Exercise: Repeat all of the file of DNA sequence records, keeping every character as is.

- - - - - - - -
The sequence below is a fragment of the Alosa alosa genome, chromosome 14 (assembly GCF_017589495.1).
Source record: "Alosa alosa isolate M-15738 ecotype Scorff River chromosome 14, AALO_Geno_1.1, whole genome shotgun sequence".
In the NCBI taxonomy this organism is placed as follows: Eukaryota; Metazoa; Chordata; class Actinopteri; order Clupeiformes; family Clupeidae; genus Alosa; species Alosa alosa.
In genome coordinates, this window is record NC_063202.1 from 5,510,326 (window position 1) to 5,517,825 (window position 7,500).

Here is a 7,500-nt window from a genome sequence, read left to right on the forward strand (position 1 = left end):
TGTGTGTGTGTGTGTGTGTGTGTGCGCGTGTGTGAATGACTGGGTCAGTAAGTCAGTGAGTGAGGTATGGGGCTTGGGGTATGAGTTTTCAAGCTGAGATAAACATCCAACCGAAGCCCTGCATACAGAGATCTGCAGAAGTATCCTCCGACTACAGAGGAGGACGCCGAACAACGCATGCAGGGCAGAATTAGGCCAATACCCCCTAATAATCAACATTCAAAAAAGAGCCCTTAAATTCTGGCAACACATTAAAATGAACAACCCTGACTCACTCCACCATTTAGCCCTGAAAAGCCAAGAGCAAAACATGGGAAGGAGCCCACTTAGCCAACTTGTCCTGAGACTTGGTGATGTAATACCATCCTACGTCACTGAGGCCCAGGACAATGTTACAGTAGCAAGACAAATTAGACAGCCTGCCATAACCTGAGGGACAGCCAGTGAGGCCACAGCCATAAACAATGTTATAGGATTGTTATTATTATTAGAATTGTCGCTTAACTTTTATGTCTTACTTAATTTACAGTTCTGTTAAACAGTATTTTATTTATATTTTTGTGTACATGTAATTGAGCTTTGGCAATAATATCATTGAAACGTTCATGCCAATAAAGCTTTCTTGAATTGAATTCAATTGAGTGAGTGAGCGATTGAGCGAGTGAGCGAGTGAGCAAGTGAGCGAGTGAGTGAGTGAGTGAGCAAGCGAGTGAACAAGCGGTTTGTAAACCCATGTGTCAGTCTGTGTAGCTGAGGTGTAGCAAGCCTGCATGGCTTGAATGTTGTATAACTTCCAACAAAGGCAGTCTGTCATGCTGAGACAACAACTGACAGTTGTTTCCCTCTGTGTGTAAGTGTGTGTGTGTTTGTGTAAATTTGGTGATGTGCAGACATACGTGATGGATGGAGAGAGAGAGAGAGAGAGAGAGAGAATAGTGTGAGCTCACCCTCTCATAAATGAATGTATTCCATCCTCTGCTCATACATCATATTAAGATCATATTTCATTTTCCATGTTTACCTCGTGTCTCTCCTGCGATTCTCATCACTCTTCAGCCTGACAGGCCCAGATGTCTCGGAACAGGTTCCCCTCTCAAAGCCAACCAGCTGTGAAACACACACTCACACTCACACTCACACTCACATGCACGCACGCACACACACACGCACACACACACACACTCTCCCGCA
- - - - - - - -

The sequence below is a fragment of the Alosa alosa genome, chromosome 14 (assembly GCF_017589495.1).
Source record: "Alosa alosa isolate M-15738 ecotype Scorff River chromosome 14, AALO_Geno_1.1, whole genome shotgun sequence".
In the NCBI taxonomy this organism is placed as follows: Eukaryota; Metazoa; Chordata; class Actinopteri; order Clupeiformes; family Clupeidae; genus Alosa; species Alosa alosa.
In genome coordinates, this window is record NC_063202.1 from 5,510,326 (window position 1) to 5,517,825 (window position 7,500).

Here is a 7,500-nt window from a genome sequence, read left to right on the forward strand (position 1 = left end):
TGTGTGTGTGTGTGTGTGTGTGTGCGCGTGTGTGAATGACTGGGTCAGTAAGTCAGTGAGTGAGGTATGGGGCTTGGGGTATGAGTTTTCAAGCTGAGATAAACATCCAACCGAAGCCCTGCATACAGAGATCTGCAGAAGTATCCTCCGACTACAGAGGAGGACGCCGAACAACGCATGCAGGGCAGAATTAGGCCAATACCCCCTAATAATCAACATTCAAAAAAGAGCCCTTAAATTCTGGCAACACATTAAAATGAACAACCCTGACTCACTCCACCATTTAGCCCTGAAAAGCCAAGAGCAAAACATGGGAAGGAGCCCACTTAGCCAACTTGTCCTGAGACTTGGTGATGTAATACCATCCTACGTCACTGAGGCCCAGGACAATGTTACAGTAGCAAGACAAATTAGACAGCCTGCCATAACCTGAGGGACAGCCAGTGAGGCCACAGCCATAAACAATGTTATAGGATTGTTATTATTATTAGAATTGTCGCTTAACTTTTATGTCTTACTTAATTTACAGTTCTGTTAAACAGTATTTTATTTATATTTTTGTGTACATGTAATTGAGCTTTGGCAATAATATCATTGAAACGTTCATGCCAATAAAGCTTTCTTGAATTGAATTCAATTGAGTGAGTGAGCGATTGAGCGAGTGAGCGAGTGAGCAAGTGAGCGAGTGAGTGAGTGAGTGAGCAAGCGAGTGAACAAGCGGTTTGTAAACCCATGTGTCAGTCTGTGTAGCTGAGGTGTAGCAAGCCTGCATGGCTTGAATGTTGTATAACTTCCAACAAAGGCAGTCTGTCATGCTGAGACAACAACTGACAGTTGTTTCCCTCTGTGTGTAAGTGTGTGTGTGTTTGTGTAAATTTGGTGATGTGCAGACATACGTGATGGATGGAGAGAGAGAGAGAGAGAGAGAGAGAATAGTGTGAGCTCACCCTCTCATAAATGAATGTATTCCATCCTCTGCTCATACATCATATTAAGATCATATTTCATTTTCCATGTTTACCTCGTGTCTCTCCTGCGATTCTCATCACTCTTCAGCCTGACAGGCCCAGATGTCTCGGAACAGGTTCCCCTCTCAAAGCCAACCAGCTGTGAAACACACACTCACACTCACACTCACACTCACATGCACGCACGCACACACACACGCACACACACACACACTCTCCCGCA